Black holes can be voracious eaters. Material that wanders too close to the black hole's event horizon falls within it, adding to the mass of the black hole, disappearing from our Universe, and expanding the reach of the event horizon. However, if you do happen to find yourself in the unfortunate circumstance of being pulled by a black hole's tenacious gravity, all hope is not lost. Some fraction of the material feeding a black hole from its accretion disk, may, due to a combination of extremely fast rotation and a strong magnetic field, escape the grasp of the black hole and be shot out into the dark reaches of space as a narrow beam of high-energy particles. The process by which this jet is accelerated from a black hole's accretion disk is a long-standing mystery. Now a combination of X-ray observations of two accreting black hole systems with the NuSTAR satellite observatory, the INTEGRAL satellite observatory, and optical observations the William Herschel Telescope's ULTLRACAM camera has helped determine the location above the disk where the jet accelerates. Simultaneous observations of these two systems, one called V404 Cygni and the other GX 339-4, showed that X-ray fluctuations occurred about one tenth of a second before similar variations in optical light. Astronomers interpret this delay as arising from the finite siize of the acceleration zone of the jet. Because the particles in the jet move at near the speed of light, this sets an upper limit on the size of the acceleration zone of about 0.1 light seconds (30,000 km) - about 1400 times the size of the black hole's event horizon.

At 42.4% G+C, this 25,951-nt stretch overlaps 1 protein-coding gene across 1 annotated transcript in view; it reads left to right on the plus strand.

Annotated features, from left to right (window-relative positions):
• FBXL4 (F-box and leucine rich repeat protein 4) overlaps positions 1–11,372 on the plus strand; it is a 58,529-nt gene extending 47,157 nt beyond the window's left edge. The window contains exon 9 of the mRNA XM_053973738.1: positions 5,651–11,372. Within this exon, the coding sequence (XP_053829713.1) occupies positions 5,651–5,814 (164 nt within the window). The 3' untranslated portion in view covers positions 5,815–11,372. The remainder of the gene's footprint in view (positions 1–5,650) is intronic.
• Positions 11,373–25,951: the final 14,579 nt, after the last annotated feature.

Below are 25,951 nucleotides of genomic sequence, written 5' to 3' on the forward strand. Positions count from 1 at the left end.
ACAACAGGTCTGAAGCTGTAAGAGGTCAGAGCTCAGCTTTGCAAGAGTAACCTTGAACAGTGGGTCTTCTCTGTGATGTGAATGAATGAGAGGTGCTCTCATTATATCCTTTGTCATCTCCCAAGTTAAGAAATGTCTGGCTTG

NuSTAR Probes Black Hole Jet Mystery
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